No, the amazing secret of Sherwood Forest doesn't have anything to do with Robin Hood and his Merry Men. Although it would have been interesting to watch them fight in the Civil War, dressed in their bright green clothes and using their longbows and clubs to fight....well, I don't know if they would have sided with the Union or the Confederates. But Friar Tuck would have been quite the sight.
No, I am talking about Sherwood Forest Plantation, in Virginia, which is suddenly (I suspect) going to become a whole lot more popular as a tourist destination than it has been - all because of an 83 year old gentleman who lives there. His name is Harrison Tyler, and he happens to be the grandson of President John Tyler, a U.S. President who served from 1841 to 1845.
John Tyler was born in 1790. In other words, a man born in 1790 has two living grandsons.
To put this in perspective, Jane Garfield, the granddaughter of President James Garfield (who was a Major General for the Union in the Civil War), is 99 years old. Garfield was President 40 years after Tyler. (Garfield was also the second president of the United States to be assassinated-he died just before his 50th birthday. The first President to be assassinated, of course, was Abraham Lincoln, the U.S. President during the Civil War.)
It's one heck of a story, this grandson, and has taken the Internet by storm in the past week, just after we passed the 150th anniversary of John Tyler's death in 1862.
So, putting Harrison Tyler aside, what is so fascinating about President John Tyler?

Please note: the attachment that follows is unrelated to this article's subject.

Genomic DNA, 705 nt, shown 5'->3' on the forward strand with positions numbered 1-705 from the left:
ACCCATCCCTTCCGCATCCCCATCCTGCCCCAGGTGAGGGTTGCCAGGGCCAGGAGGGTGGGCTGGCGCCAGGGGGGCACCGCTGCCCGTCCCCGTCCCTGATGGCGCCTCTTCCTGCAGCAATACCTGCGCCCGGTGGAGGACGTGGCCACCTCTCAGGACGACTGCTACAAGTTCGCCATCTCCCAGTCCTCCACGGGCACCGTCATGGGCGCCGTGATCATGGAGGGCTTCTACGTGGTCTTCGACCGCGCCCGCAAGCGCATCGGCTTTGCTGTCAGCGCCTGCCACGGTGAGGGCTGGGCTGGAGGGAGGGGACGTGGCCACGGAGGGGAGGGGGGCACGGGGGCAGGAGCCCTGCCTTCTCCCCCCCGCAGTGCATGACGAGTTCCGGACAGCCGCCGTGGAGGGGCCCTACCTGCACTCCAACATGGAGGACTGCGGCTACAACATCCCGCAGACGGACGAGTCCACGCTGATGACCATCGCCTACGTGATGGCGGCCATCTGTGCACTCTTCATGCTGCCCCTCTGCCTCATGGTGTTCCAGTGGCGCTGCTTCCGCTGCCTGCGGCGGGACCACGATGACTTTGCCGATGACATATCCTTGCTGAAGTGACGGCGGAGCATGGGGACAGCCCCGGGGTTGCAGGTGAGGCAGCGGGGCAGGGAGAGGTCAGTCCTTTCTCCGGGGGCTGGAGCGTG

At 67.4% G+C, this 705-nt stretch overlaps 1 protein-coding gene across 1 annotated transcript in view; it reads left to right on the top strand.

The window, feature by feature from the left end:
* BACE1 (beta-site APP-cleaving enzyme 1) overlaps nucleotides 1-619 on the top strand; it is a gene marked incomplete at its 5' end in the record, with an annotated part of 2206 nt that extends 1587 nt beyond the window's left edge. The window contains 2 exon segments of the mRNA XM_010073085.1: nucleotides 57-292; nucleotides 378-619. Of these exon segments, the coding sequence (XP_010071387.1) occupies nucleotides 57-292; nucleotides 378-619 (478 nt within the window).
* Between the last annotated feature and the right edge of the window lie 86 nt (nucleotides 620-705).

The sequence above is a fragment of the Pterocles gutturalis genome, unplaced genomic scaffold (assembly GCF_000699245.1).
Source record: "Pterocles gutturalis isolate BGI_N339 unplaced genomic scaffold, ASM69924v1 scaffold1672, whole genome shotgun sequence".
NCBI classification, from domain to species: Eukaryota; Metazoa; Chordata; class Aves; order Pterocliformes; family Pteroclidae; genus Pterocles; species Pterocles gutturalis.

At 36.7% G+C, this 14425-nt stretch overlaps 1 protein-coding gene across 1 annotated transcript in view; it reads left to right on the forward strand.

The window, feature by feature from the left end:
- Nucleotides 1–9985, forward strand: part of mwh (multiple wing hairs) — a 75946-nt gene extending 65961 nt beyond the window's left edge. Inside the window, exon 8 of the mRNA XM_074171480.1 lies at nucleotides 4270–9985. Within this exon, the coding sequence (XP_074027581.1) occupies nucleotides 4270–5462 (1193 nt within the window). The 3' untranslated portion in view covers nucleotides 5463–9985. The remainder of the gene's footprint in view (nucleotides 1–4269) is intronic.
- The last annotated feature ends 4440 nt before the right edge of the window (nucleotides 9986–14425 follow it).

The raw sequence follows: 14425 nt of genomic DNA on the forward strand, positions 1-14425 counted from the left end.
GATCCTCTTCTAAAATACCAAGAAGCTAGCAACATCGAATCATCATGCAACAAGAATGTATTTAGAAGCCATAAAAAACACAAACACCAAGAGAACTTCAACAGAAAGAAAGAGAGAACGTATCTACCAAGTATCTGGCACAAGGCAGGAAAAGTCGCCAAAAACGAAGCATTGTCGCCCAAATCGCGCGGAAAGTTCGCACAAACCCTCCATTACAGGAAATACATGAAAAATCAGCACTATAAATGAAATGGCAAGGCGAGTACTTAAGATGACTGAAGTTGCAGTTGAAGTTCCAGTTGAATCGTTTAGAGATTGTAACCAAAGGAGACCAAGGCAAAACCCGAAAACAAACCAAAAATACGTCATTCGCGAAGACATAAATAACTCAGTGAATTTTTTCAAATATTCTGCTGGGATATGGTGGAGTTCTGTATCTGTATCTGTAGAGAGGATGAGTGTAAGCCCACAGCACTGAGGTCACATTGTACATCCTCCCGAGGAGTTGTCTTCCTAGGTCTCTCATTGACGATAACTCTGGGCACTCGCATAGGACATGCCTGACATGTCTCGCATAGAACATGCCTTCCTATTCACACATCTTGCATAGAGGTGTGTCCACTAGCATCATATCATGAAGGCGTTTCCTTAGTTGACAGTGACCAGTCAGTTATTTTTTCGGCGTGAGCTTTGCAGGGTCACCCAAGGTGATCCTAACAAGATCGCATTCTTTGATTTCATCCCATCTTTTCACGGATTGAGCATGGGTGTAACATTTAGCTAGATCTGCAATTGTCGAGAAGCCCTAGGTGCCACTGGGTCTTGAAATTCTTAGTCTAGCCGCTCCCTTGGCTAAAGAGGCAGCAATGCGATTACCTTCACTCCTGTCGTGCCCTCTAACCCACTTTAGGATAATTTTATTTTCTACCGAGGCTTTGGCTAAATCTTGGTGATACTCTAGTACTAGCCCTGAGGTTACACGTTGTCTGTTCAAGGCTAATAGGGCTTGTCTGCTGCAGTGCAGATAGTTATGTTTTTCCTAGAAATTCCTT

Although John Tyler's administration is interesting from an aspect of studying pre Civil War history, his actions after states started to secede is what holds fascination for me.
A Peace Conference was held in February 1861 to reach a compromise and enable the Union to continue. It was hoped a settlement could be reached before Lincoln took office in March of 1861. (unlike today, Presidents in that era took office on March 4 and not January 20). John Tyler came from his home at Sherwood Forest Plantation to attend.
John Tyler, sent by his native Virginia, was the head of this conference. It did not succeed, although a Constitutional amendment was proposed.
After the failure of the Peace Conference, Tyler sided with the Confederacy, and was a delegate from Virginia to the Provisional Confederate Congress. When elections to the First Confederate Congress were held in 1861, Tyler was elected to their Congress but died before he took office.
He is buried in Richmond, VA near the grave of President James Monroe. As he was in rebellion his death was not officially mourned by the Union. On the other hand, the Confederacy declared him a hero. A grand funeral was held in his honor.
This is a fascinating story indeed, and I hope to visit Sherwood Forest Plantation one day. And who knows, if my tour group is big enough, and has enough pretty women, maybe Harrison Tyler will be our tour guide.